I ended up putting 5 shots each into two targets, 1 bayonet retracted and one extended. The extended gave a better "group"...more like a pattern. At 50 yards I was able to get three shots within a 5" circle with 1 x-ring and in total 5 shots in a 12" circle. The retracted bayonet kept everything within 12" but no x-rings and no 3 shots even close to each other.

I then put 10 shots into the 100 yard target. About the same as the 50 yard, held everything within 12", and even had 3 shots of about a 4" group.

MOA? no.

MON? yes (Minute of Nazi)

20 shots and I called it a day and headed over to the pistol range. The recoil went from fun to painful real fast. Didn't help that I was shooting off a bench either. I think that I will be investing in a recoil pad before I go out next time.

So I am going to clean up the rifle, hopefully with each cleaning it will get a little better. The Silver Bear seemed to perform "okay" I am curious if better ammunition would result in better accuracy, however I am still on the fence if I want to reload for this caliber or not...I always say that though...and I always end up reloading for it :-)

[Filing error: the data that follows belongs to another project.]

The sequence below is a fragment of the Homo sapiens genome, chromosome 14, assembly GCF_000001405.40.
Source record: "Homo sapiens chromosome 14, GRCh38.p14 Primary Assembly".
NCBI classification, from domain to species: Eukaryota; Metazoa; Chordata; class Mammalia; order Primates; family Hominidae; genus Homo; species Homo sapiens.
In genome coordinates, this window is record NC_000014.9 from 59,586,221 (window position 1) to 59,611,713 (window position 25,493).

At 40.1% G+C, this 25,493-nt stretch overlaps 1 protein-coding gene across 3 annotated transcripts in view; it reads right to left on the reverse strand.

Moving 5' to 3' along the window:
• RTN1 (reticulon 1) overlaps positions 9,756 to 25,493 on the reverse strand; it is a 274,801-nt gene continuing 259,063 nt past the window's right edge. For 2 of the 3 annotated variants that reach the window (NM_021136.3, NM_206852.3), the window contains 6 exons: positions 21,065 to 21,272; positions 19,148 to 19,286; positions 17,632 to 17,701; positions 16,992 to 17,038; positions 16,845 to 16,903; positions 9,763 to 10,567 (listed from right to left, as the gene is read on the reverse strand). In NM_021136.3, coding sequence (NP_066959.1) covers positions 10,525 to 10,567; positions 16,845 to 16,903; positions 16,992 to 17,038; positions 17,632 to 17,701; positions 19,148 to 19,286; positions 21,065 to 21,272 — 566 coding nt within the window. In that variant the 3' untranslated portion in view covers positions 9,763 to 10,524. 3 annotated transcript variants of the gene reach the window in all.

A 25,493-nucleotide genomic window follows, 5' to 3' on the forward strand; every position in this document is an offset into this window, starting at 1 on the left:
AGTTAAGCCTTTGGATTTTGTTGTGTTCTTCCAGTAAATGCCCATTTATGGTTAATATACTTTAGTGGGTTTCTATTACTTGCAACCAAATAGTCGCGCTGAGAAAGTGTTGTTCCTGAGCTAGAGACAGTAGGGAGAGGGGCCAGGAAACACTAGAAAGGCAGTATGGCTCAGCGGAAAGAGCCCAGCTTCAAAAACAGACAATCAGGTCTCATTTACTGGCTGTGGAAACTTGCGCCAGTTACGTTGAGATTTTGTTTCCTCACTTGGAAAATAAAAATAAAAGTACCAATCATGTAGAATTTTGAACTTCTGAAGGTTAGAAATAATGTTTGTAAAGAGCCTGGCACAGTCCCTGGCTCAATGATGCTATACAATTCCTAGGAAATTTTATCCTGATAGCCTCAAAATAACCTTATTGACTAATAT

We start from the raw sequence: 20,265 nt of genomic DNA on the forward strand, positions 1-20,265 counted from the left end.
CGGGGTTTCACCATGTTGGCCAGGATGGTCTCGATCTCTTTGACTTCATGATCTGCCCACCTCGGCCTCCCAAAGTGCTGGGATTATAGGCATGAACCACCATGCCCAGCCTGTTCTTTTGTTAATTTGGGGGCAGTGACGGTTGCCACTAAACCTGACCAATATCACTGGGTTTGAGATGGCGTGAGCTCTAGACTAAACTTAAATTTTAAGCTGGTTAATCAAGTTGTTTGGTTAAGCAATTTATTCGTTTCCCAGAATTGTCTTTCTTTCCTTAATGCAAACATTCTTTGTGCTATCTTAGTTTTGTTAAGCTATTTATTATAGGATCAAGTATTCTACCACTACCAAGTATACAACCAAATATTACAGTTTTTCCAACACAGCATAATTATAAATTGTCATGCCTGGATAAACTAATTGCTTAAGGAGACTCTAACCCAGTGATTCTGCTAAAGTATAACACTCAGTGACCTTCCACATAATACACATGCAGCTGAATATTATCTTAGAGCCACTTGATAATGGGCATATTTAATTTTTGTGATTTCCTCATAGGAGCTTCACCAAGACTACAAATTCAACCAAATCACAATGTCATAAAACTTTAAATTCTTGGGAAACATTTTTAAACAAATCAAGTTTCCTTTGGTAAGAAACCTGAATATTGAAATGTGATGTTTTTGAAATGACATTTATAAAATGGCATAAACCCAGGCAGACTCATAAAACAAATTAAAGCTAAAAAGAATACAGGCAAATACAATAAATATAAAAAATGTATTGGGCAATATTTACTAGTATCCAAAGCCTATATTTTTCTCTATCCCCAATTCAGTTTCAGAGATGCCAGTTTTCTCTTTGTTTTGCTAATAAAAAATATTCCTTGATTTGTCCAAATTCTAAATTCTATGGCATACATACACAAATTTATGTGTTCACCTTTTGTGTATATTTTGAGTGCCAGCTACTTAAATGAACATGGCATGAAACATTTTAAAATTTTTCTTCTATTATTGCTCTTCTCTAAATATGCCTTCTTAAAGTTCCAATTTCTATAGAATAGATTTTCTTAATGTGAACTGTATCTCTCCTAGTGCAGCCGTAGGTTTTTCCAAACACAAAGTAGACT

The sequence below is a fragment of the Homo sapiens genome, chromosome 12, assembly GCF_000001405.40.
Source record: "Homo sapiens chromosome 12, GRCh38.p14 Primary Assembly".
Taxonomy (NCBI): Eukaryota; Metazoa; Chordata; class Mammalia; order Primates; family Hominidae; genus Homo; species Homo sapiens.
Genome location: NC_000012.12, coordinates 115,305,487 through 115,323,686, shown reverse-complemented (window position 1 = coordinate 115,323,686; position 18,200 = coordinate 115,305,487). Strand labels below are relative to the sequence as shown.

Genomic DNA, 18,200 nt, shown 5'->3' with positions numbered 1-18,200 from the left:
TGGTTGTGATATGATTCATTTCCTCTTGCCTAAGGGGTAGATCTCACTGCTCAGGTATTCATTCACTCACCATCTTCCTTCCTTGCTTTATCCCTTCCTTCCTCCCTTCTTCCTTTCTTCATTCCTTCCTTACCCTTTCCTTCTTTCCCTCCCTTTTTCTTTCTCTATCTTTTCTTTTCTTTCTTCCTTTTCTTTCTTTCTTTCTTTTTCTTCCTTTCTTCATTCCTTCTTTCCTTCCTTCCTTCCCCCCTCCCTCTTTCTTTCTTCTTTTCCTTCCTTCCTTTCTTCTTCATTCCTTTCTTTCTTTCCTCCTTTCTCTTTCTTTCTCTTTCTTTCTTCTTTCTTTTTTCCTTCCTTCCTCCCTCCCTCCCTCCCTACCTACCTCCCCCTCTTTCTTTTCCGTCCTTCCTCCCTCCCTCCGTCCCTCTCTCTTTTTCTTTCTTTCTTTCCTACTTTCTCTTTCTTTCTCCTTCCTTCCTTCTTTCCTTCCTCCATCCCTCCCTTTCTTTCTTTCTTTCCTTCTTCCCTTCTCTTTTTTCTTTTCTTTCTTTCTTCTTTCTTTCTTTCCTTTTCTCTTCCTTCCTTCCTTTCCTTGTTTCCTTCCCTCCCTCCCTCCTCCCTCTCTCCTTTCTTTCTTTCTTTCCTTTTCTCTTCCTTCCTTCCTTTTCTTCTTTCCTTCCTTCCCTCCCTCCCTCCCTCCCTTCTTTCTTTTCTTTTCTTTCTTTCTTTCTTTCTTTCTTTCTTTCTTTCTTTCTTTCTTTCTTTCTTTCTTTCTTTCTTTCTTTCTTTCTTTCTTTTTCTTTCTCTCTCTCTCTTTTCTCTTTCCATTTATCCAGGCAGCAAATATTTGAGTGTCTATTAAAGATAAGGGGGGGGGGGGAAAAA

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Cmdr. Gravez0r
February 14, 2008, 05:02 PM
I find the Mosey is better enjoyed offhand. I advise against shooting it prone.:what:

Ohio Rifleman
February 14, 2008, 05:10 PM
Yes, the Mosin isn't for precision shooters who want MOA and all that. It's for recoil junkies who like to make a big boom. :D

Think about it...with a Mosin, you get three weapons in one. You get a firearm, you get a spear, and you get a nice wood and steel club should the need arise. All for $79.95!

February 14, 2008, 05:25 PM
Yes, the Mosin isn't for precision shooters who want MOA and all that.

ORL? There's more to Mosins than bargain bin specials: